Dear Terry and colleagues,

I agree that one should not confuse communication with the substance of communication (e.g., life in bio-semiotics). It seems useful to me to distinguish between several concepts of "communication".

1. Shannon's (1948) definitions in "The Mathematical Theory of Communication". Information is communicated, but is yet meaningfree. These notions of information and communication are counter-intuitive (Weaver, 1949). However, they provide us with means for the measurement, such as bits of information. The meaning of the communication is provided by the system of reference (Theil, 1972); in other words, by the specification of "what is comunicated?" For example, if money is communicated (redistributed), the system of reference is a transaction system. If molecules are communicated, life can be generated (Maturana).

2. Information as "a difference which makes a difference" (Bateson, 1973; McKay, 1969). A difference can only make a difference for a receiving system that provides meaning to the system. In my opinion, one should in this case talk about "meaningful information" and "meaningful communication" as different from the Shannon-type information (based on probability distributions). In this case, we don't have a clear instrument for the measurement. For this reason, I have a preference for the definitions under 1.

3. Interhuman communication is of a different order because it involves intentionality and language. The discourses under 1. and 2. are interhuman communication systems. (One has to distinguish levels and should not impose our intuitive notion of communication on the processes under study.) In my opinion, interhuman communication involves both communication of information and possibilities of sharing meaning.

The Shannon-type information shares with physics the notion of entropy. However, physical entropy is dimensioned (Joule/Kelvin; S = k(B) H), whereas probabilistic entropy is dimensionless (H). Classical physics, for example, is based on the communication of momenta and energy because these two quantities have to be conserved. In the 17th century, it was common to use the word "communication" in this context (Leibniz).


------ Original Message ------
From: "Terrence W. DEACON" <>
To: "fis" <>
Cc: "Pedro C. Marijuan" <>; "Loet Leydesdorff" <>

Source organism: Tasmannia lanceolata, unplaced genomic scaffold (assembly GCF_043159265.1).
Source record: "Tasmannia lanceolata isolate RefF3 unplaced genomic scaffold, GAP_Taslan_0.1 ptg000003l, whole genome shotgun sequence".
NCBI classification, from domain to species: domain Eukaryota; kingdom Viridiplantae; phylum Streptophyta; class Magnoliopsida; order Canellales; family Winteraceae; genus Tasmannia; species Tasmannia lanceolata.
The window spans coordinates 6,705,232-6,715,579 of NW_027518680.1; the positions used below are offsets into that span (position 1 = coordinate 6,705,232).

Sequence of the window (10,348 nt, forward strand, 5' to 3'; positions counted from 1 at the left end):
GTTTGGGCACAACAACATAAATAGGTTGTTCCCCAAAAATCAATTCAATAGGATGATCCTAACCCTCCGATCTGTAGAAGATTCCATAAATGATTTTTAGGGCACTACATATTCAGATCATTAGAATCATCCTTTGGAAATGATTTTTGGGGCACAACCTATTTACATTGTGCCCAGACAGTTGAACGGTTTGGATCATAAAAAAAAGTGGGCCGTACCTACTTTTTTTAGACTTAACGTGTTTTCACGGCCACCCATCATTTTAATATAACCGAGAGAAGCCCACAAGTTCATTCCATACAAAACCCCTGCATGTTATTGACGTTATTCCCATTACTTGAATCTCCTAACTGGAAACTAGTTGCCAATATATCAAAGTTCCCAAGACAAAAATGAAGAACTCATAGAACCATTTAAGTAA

Sent: 11/17/2017 6:34:18 PM
Subject: Re: [Fis] some notes

On communication:

"Communication" needs to be more carefully distinguished from mere
transfer of physical differences from location to location and time to
time. Indeed, any physical transfer of physical differences in this
respect can be utilized to communicate, and all communication requires
this physical foundation. But there is an important hierarchic
distinction that we need to consider. Simply collapsing our concept of
'communication' to its physical substrate (and ignoring the process of
interpretation) has the consequence of treating nearly all physical
processes as communication and failing to distinguish those that
additionally convey something we might call representational content.

Thus while internet communication and signals transferred between
computers do indeed play an essential role in human communication, we
only have to imagine a science fiction story in which all human
interpreters suddenly disappear but our computers nevertheless
continue to exchange signals, to realize that those signals are not
"communicating" anything. At that point they would only be physically
modifying one another, not communicating, except in a sort of
metaphoric sense. This sort of process would not be fundamentally
different from solar radiation modifying atoms in the upper atmosphere
or any other similar causal process. It would be odd to say that the
sun is thereby communicating anything to the atmosphere.

So, while I recognize that there are many methodological contexts in
which it makes little difference whether or not we ignore this
semiotic aspect, as many others have also hinted, this is merely to
bracket from consideration what really distinguishes physical transfer
of causal influence from communication. Remember that this was a
methodological strategy that even Shannon was quick to acknowledge in
the first lines of his classic paper. We should endeavor to always be
as careful.

— Terry
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